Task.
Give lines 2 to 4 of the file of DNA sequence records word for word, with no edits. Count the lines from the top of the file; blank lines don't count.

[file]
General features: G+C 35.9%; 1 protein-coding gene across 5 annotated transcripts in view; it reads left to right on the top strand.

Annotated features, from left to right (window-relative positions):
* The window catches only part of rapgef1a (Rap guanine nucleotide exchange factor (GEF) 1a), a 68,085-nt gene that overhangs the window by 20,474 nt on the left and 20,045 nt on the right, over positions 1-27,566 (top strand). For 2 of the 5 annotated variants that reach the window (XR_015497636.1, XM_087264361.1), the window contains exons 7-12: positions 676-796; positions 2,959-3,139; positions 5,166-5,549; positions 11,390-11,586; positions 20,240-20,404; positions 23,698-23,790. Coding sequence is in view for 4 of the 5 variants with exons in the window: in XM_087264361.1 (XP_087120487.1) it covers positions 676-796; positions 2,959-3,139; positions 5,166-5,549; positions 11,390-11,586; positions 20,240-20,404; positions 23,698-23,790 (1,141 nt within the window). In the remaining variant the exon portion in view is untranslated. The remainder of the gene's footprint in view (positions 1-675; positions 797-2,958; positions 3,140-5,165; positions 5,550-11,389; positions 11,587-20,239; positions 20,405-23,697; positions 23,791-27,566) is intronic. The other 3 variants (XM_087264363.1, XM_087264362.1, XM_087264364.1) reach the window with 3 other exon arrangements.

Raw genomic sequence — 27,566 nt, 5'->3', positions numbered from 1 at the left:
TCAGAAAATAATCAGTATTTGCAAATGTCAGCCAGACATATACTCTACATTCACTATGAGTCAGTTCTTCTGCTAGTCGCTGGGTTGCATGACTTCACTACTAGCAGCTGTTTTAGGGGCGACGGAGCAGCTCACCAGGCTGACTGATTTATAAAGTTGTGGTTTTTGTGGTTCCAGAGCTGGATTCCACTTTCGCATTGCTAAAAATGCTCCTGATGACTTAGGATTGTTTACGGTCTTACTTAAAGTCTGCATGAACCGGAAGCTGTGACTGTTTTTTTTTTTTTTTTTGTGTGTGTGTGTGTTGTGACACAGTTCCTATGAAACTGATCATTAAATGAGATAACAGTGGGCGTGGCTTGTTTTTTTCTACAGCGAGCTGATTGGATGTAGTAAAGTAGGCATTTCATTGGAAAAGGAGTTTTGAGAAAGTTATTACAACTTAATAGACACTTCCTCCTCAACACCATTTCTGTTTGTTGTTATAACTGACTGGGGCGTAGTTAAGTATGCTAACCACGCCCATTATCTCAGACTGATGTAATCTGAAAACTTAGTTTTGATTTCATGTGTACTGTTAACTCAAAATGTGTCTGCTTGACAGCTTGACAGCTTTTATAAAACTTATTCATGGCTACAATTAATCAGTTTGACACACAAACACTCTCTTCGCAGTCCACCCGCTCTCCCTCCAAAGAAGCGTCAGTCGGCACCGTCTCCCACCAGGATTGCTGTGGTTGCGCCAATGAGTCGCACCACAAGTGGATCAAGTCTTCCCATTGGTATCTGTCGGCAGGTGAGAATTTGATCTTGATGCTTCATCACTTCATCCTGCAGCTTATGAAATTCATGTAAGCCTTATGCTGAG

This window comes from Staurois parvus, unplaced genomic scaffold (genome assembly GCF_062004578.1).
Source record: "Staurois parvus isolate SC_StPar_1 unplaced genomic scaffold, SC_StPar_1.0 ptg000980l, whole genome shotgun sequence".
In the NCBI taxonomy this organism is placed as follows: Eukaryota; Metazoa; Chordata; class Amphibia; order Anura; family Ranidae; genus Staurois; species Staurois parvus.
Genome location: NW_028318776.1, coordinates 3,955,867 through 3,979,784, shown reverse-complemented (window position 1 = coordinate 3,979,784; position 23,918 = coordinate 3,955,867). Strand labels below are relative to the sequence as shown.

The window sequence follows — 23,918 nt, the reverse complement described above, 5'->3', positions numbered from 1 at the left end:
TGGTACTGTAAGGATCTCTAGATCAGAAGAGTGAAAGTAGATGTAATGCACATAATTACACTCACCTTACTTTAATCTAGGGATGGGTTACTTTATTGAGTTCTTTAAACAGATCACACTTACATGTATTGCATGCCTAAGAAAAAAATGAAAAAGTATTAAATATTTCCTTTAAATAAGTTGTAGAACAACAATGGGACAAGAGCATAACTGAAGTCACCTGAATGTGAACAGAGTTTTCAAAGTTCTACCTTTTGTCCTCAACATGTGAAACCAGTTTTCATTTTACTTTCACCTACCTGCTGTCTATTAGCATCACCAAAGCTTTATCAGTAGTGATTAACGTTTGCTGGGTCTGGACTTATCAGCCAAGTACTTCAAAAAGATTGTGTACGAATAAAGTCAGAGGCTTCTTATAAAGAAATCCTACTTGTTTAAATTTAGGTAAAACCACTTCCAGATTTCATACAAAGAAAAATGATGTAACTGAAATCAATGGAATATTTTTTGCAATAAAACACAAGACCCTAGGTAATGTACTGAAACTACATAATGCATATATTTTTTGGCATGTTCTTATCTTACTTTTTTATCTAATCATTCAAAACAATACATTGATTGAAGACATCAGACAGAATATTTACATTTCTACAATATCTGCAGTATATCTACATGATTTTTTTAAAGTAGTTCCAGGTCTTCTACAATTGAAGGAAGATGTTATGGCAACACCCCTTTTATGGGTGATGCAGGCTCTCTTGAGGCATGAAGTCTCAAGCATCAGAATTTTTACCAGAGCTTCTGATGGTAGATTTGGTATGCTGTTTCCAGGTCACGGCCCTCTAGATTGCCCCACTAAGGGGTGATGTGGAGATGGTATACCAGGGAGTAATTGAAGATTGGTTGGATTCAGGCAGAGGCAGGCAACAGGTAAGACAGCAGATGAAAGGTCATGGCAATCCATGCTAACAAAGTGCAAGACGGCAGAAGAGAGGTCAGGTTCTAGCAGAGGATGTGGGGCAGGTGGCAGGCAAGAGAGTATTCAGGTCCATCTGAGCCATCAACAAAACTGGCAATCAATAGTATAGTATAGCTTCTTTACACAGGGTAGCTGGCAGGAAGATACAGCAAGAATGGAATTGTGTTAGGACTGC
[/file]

Annotated features, from left to right (window-relative positions):
* The window catches only part of rapgef1a (Rap guanine nucleotide exchange factor (GEF) 1a), a 68,085-nt gene that overhangs the window by 20,474 nt on the left and 20,045 nt on the right, over positions 1-27,566 (top strand). For 2 of the 5 annotated variants that reach the window (XR_015497636.1, XM_087264361.1), the window contains exons 7-12: positions 676-796; positions 2,959-3,139; positions 5,166-5,549; positions 11,390-11,586; positions 20,240-20,404; positions 23,698-23,790. Coding sequence is in view for 4 of the 5 variants with exons in the window: in XM_087264361.1 (XP_087120487.1) it covers positions 676-796; positions 2,959-3,139; positions 5,166-5,549; positions 11,390-11,586; positions 20,240-20,404; positions 23,698-23,790 (1,141 nt within the window). In the remaining variant the exon portion in view is untranslated. The remainder of the gene's footprint in view (positions 1-675; positions 797-2,958; positions 3,140-5,165; positions 5,550-11,389; positions 11,587-20,239; positions 20,405-23,697; positions 23,791-27,566) is intronic. The other 3 variants (XM_087264363.1, XM_087264362.1, XM_087264364.1) reach the window with 3 other exon arrangements.

Raw genomic sequence — 27,566 nt, 5'->3', positions numbered from 1 at the left: